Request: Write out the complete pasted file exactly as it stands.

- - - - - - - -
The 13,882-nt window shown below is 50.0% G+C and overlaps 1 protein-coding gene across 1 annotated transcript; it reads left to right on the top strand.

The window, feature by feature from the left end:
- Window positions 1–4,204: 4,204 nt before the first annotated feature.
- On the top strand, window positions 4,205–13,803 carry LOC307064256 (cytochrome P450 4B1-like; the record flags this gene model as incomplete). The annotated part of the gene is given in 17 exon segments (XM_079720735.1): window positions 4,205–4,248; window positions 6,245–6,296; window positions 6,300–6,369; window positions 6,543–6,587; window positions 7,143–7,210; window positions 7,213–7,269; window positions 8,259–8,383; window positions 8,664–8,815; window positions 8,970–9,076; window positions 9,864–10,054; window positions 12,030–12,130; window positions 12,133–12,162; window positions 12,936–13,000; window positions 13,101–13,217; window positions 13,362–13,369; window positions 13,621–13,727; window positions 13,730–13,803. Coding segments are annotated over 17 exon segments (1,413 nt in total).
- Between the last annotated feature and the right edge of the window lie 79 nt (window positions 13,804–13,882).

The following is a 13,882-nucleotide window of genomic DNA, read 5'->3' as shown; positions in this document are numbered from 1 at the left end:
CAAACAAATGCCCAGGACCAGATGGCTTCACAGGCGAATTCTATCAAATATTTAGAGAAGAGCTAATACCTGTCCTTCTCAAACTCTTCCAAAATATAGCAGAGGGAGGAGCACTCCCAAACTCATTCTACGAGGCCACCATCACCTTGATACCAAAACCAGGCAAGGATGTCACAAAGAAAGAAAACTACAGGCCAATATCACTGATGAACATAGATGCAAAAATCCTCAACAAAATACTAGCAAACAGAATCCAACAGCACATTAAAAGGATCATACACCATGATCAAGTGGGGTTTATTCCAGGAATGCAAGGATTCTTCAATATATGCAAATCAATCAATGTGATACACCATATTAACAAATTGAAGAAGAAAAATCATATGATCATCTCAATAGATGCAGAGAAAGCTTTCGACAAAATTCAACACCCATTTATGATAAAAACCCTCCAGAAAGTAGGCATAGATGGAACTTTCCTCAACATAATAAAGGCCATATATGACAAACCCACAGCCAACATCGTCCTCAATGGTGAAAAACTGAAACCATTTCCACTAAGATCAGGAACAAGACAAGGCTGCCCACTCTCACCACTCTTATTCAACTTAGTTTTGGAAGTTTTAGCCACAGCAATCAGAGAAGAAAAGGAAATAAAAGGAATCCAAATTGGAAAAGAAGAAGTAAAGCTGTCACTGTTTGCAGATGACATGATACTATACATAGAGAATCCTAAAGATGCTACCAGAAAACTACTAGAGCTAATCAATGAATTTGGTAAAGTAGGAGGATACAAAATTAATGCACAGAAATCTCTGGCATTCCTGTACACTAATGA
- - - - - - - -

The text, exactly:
The 13,882-nt window shown below is 50.0% G+C and overlaps 1 protein-coding gene across 1 annotated transcript; it reads left to right on the top strand.

The window, feature by feature from the left end:
- Window positions 1–4,204: 4,204 nt before the first annotated feature.
- On the top strand, window positions 4,205–13,803 carry LOC307064256 (cytochrome P450 4B1-like; the record flags this gene model as incomplete). The annotated part of the gene is given in 17 exon segments (XM_079720735.1): window positions 4,205–4,248; window positions 6,245–6,296; window positions 6,300–6,369; window positions 6,543–6,587; window positions 7,143–7,210; window positions 7,213–7,269; window positions 8,259–8,383; window positions 8,664–8,815; window positions 8,970–9,076; window positions 9,864–10,054; window positions 12,030–12,130; window positions 12,133–12,162; window positions 12,936–13,000; window positions 13,101–13,217; window positions 13,362–13,369; window positions 13,621–13,727; window positions 13,730–13,803. Coding segments are annotated over 17 exon segments (1,413 nt in total).
- Between the last annotated feature and the right edge of the window lie 79 nt (window positions 13,804–13,882).

The following is a 13,882-nucleotide window of genomic DNA, read 5'->3' as shown; positions in this document are numbered from 1 at the left end:
CAAACAAATGCCCAGGACCAGATGGCTTCACAGGCGAATTCTATCAAATATTTAGAGAAGAGCTAATACCTGTCCTTCTCAAACTCTTCCAAAATATAGCAGAGGGAGGAGCACTCCCAAACTCATTCTACGAGGCCACCATCACCTTGATACCAAAACCAGGCAAGGATGTCACAAAGAAAGAAAACTACAGGCCAATATCACTGATGAACATAGATGCAAAAATCCTCAACAAAATACTAGCAAACAGAATCCAACAGCACATTAAAAGGATCATACACCATGATCAAGTGGGGTTTATTCCAGGAATGCAAGGATTCTTCAATATATGCAAATCAATCAATGTGATACACCATATTAACAAATTGAAGAAGAAAAATCATATGATCATCTCAATAGATGCAGAGAAAGCTTTCGACAAAATTCAACACCCATTTATGATAAAAACCCTCCAGAAAGTAGGCATAGATGGAACTTTCCTCAACATAATAAAGGCCATATATGACAAACCCACAGCCAACATCGTCCTCAATGGTGAAAAACTGAAACCATTTCCACTAAGATCAGGAACAAGACAAGGCTGCCCACTCTCACCACTCTTATTCAACTTAGTTTTGGAAGTTTTAGCCACAGCAATCAGAGAAGAAAAGGAAATAAAAGGAATCCAAATTGGAAAAGAAGAAGTAAAGCTGTCACTGTTTGCAGATGACATGATACTATACATAGAGAATCCTAAAGATGCTACCAGAAAACTACTAGAGCTAATCAATGAATTTGGTAAAGTAGGAGGATACAAAATTAATGCACAGAAATCTCTGGCATTCCTGTACACTAATGA